Art therapy is a human service profession that blends the disciplines of art, psychology, and counseling. Albertus Magnus offers a Master of Arts in Art Therapy and Counseling program that was first established in 1997. Its director, Dr. Lisa Furman, who has been a practicing art therapist for more than 30 years, says it prepares students to become career ready.
“We have always been the only accredited graduate art therapy program in the state of Connecticut. When students graduate from our program, they are they eligible to sit for licensing as an art therapist, but they’re also eligible to sit for the exam for licensing as a Licensed Professional Counselor (LPC),” Furman said during an interview with Reserve & National Guard Magazine.
She explained the program is unique in that it does not fall under the Fine Arts program — like other art therapy programs — and instead is part of the Psychology Department, which means students conduct an “exceptional, culminating research project.” Albertus Magnus students have gone on to win awards for this research from the American Art Therapy Association.
“It’s beneficial because most of our students go on to present, to publish, to expand on their research, which then has impact on public policy and literature in the field. I’m very proud of that,” Furman said.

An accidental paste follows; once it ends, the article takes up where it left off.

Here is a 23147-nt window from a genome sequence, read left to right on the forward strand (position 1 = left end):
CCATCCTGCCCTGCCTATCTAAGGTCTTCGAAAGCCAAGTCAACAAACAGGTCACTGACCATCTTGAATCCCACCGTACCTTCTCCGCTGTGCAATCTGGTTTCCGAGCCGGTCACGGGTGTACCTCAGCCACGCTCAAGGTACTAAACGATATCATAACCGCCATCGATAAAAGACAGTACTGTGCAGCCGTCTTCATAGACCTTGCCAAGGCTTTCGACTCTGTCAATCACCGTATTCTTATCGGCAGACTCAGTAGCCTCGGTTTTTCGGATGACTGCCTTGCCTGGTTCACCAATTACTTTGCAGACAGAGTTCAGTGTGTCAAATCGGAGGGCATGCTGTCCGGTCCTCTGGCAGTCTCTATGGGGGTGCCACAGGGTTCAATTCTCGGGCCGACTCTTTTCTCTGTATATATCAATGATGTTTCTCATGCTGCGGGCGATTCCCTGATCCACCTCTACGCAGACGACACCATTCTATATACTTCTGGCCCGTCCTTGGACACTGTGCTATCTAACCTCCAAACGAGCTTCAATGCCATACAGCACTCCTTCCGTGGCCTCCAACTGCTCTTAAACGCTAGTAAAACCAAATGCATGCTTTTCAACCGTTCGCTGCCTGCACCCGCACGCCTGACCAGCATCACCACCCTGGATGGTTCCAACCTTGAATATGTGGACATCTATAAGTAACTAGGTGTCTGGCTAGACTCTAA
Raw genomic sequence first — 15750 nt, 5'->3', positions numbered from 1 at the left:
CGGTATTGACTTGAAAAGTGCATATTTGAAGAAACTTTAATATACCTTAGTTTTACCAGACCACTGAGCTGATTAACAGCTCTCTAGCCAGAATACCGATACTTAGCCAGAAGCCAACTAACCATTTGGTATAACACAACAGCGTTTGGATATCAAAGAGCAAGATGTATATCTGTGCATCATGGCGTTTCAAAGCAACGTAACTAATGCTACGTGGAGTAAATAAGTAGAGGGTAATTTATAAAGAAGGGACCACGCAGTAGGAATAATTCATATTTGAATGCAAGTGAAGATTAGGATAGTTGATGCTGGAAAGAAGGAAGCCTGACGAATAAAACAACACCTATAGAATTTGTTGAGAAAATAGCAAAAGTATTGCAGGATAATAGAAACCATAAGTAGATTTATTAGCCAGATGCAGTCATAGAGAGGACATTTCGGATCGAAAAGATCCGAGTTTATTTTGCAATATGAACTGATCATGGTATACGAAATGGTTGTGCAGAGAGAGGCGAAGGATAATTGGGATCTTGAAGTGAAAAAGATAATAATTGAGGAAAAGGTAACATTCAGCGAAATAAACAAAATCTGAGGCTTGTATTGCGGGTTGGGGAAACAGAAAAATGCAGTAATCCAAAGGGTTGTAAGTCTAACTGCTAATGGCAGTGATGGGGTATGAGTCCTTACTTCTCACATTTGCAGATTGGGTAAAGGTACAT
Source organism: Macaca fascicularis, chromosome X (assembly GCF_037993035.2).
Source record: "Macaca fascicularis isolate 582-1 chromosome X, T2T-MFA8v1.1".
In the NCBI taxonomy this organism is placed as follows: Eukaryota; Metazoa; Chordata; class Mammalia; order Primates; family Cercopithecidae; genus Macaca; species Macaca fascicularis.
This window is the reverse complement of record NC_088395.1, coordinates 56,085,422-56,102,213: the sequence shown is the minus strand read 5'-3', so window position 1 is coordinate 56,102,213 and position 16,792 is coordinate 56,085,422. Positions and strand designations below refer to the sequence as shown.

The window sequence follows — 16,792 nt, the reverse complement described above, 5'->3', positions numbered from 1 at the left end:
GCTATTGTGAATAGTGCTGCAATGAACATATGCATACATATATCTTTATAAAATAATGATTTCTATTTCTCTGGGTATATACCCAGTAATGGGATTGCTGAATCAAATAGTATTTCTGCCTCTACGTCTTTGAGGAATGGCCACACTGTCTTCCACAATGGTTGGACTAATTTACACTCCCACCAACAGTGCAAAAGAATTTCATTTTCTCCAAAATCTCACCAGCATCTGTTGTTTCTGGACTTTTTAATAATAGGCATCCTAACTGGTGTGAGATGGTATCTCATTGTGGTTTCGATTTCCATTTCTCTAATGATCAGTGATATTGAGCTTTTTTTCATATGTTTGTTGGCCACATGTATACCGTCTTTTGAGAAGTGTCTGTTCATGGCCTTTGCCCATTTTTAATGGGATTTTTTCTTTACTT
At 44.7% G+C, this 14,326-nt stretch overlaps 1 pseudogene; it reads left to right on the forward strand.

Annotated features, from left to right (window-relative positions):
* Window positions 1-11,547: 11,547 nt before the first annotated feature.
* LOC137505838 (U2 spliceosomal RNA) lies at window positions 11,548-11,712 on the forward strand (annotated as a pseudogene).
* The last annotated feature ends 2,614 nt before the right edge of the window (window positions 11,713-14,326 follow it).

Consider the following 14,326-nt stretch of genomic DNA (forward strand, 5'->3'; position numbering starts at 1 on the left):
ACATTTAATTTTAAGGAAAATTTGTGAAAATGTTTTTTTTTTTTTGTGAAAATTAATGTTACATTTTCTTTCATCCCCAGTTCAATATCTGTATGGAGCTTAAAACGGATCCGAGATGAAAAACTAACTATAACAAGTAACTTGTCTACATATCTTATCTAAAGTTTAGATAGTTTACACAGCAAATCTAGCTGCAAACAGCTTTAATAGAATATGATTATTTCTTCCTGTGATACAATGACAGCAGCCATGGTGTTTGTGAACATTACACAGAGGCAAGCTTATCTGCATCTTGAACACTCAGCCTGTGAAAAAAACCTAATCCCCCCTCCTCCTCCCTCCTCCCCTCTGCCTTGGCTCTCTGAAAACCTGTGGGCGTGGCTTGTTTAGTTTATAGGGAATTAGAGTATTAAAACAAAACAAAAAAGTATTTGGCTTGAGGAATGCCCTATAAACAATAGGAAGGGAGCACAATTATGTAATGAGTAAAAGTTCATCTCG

Alumni have also worked as interns for the local VA center in West Haven, Connecticut, which offers creative arts as a form of rehabilitative therapy to help veterans recover from and cope with physical and emotional disabilities.
The Department of Veterans Affairs boasts its status as “the largest employer of Recreation Therapists and Creative Arts Therapists in the nation” on its website.
Possible career paths with a Master of Arts degree in Art Therapy and Counseling include:
- Art therapist
- Private practice psychotherapist
- Family therapist
- Bereavement counselor
- Substance abuse counselor
- Art therapy researcher
- Group therapist
- Assisted living or senior center program director
What makes a student a good fit for this program?
Furman said that in addition to meeting the pre-requisites for the program, students should demonstrate a passion for the art process in their application essay and interview. Additionally, their portfolio should show an openness and a curiosity for trying a broad range of art materials that can fit the needs of future clients, along with various types of content like portraits, landscapes, and abstract work.
“You have to be sort of a Renaissance artist, a jack of all trades. We want to see that this person can support a variety of clients … and has a strong desire to be in the profession and a belief that it works and helps,” she added.
The Master of Arts degree in Art Therapy and Counseling is accredited by the Commission on Accreditation of Allied Health Education Programs. Albertus Magnus will host a virtual information session on Sept. 23 at 5:30 p.m. Prospective students should visit www.albertus.edu/art-therapy/ms or contact admissions at firstname.lastname@example.org.